Few who know me will be surprised that I had fun at WhiskeyFest. I have been exploring the world of whisky with a hunger that has been enjoyable and fairly in depth. Before WhiskyFest I estimate that I had tasted over 200 different whiskies, which is not very easy to do.
My trick for trying lots of whiskys:
- attend whisky tastings (bars, distilleries, liquor stores)
- give a lot of whisky as gifts
- swap little bottles with fellow aficionados
- start “whisky Fridays” at work
- go to bars that have interesting whiskies
- drink something new whenever you go to a bar
- go to WhiskyFest
This is the view of the registration line as you come down the escalators. It took about five minutes to wait in line, where they take your ticket and give you a wristband and a gift bag, which includes your own Glencairn whisky glass.
After getting the wristband and bag of goodies, the crowd moved on to the appetizer tables. There was endless meat, cheese, fruit, and veggies as well as dips, mustards, and breads. Almost everyone was loading up in preparation for the marathon of tasting that was to come.
The reason why I like WhiskyFest is because there are almost 100 booths of distilleries pouring new and interesting whiskies. But there are also seminars, such as this class given by Jura about how they crafted their newest scotch, Jura Brooklyn. They were kind enough to give ample pours and chocolate bars while they walked through a selection of Jura single malt scotches.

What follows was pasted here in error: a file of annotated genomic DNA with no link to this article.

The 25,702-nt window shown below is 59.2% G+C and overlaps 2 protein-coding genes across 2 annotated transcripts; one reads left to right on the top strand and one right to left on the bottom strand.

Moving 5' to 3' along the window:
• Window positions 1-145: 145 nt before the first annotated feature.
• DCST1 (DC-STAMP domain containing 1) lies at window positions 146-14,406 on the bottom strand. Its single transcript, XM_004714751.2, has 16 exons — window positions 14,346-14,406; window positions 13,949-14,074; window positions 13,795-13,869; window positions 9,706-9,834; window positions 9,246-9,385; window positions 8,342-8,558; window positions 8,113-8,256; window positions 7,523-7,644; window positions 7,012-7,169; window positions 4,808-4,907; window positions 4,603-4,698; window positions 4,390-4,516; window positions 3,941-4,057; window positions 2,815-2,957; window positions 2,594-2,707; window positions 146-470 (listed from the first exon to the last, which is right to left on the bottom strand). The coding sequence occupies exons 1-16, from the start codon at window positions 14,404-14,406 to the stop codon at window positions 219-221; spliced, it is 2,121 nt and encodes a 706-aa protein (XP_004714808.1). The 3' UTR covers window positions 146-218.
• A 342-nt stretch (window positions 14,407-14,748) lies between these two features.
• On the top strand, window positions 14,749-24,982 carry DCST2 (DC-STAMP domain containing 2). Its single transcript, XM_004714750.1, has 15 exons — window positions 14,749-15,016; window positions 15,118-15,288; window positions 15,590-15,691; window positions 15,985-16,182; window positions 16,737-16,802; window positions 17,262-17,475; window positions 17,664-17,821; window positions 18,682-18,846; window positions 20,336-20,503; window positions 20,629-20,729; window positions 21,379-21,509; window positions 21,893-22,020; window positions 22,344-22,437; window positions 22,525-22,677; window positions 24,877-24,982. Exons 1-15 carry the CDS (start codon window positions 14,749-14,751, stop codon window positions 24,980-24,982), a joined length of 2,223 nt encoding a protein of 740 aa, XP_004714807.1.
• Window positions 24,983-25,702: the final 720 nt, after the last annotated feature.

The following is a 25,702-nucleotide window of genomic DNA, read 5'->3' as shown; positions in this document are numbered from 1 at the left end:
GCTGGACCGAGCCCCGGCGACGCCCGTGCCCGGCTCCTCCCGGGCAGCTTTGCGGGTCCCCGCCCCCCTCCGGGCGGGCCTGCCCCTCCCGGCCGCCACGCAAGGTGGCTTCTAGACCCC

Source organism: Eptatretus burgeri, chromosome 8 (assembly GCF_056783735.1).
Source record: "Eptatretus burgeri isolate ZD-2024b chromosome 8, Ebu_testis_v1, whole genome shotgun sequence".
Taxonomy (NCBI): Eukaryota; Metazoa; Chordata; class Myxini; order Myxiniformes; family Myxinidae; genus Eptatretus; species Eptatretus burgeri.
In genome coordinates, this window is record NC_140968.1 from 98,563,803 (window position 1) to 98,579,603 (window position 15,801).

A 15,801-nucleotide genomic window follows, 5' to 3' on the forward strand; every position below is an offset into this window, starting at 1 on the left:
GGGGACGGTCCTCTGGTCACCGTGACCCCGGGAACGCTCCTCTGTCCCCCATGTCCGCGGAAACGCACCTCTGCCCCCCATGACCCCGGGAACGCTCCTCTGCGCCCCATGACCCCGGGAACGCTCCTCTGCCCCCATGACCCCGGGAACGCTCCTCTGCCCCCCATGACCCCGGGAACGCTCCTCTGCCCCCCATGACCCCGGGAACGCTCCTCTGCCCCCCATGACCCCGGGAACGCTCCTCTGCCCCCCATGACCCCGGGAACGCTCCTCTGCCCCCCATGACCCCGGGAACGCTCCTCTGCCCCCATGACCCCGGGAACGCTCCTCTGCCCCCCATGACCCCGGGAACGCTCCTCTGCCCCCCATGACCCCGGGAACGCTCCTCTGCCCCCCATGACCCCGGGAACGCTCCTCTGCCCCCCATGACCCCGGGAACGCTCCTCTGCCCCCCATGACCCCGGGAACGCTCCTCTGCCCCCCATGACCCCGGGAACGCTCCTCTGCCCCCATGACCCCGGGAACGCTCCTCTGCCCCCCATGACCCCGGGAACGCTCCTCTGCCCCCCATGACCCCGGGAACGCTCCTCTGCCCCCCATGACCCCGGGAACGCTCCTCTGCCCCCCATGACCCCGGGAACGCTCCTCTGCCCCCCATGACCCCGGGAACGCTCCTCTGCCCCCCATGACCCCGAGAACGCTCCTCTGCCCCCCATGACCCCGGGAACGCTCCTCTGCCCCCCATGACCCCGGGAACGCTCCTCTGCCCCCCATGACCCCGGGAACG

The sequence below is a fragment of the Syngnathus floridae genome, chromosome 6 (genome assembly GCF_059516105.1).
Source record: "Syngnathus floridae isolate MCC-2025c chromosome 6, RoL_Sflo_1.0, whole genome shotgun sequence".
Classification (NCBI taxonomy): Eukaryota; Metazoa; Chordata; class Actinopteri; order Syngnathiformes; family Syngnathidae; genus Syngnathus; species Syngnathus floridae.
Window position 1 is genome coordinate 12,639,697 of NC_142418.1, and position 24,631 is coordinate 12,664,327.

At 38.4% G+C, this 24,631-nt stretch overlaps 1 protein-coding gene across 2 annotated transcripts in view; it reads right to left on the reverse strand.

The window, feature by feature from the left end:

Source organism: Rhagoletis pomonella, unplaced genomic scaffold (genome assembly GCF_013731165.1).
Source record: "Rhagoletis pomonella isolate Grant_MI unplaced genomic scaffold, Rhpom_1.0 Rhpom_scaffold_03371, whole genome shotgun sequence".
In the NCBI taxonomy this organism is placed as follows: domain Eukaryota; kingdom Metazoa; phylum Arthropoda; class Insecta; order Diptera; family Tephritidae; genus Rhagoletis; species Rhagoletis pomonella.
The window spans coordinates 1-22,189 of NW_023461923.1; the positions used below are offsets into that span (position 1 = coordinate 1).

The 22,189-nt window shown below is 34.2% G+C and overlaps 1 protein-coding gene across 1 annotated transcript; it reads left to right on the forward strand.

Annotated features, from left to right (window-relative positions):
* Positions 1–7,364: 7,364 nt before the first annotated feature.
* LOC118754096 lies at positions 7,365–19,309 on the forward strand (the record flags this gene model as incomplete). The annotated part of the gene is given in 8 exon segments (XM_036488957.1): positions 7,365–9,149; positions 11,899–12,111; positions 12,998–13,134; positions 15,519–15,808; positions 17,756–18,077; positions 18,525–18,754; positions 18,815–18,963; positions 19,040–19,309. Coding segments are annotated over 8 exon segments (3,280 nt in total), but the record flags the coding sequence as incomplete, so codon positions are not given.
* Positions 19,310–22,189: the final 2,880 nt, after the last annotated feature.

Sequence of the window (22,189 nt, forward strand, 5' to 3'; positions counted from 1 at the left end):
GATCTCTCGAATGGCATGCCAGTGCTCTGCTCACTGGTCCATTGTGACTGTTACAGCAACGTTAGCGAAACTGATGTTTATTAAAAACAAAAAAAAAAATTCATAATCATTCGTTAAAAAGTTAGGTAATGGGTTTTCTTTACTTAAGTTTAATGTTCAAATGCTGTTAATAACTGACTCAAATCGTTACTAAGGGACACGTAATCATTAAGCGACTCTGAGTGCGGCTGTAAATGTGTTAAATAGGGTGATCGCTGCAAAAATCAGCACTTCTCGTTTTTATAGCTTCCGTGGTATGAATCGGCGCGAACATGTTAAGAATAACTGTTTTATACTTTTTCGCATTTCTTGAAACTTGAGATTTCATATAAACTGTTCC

The Glenrothes had a good showing, but were out of the vintage 1992 by the time I found their table. I was able to taste the 1998 and 2001 vintages, which were delicious. They also had the coolest keychains that are in the shape of their bottle and weigh around one ounce.
One of my favorite blended scotch whiskies is Buchanan’s. It is smooth with a touch of peat and lots of good flavor. At WhiskyFest they were pouring the Red Seal, as well as their Special Reserve 18.
Four Roses makes one of the best bourbons I’ve ever tried. They sell a lot of single barrel bourbons in the Bay area for a reason: their comparatively low prices are far below the quality and craftsmanship, leading to one of the best bourbon values. They were pouring Single Barrel, Small Batch, Yellow Label, and a 2014 Limited Edition Small Batch.
Highland Park is a perennial favorite with excellent distribution and an honest to goodness smoke. They were pouring Freya, but were out by the time I got there. I’m looking forward to tasting it another time.
Definitely the most creative name was WhistlePig. A delicious rye whiskey that was sweet and tasty. At 100 proof it’s how to end an evening.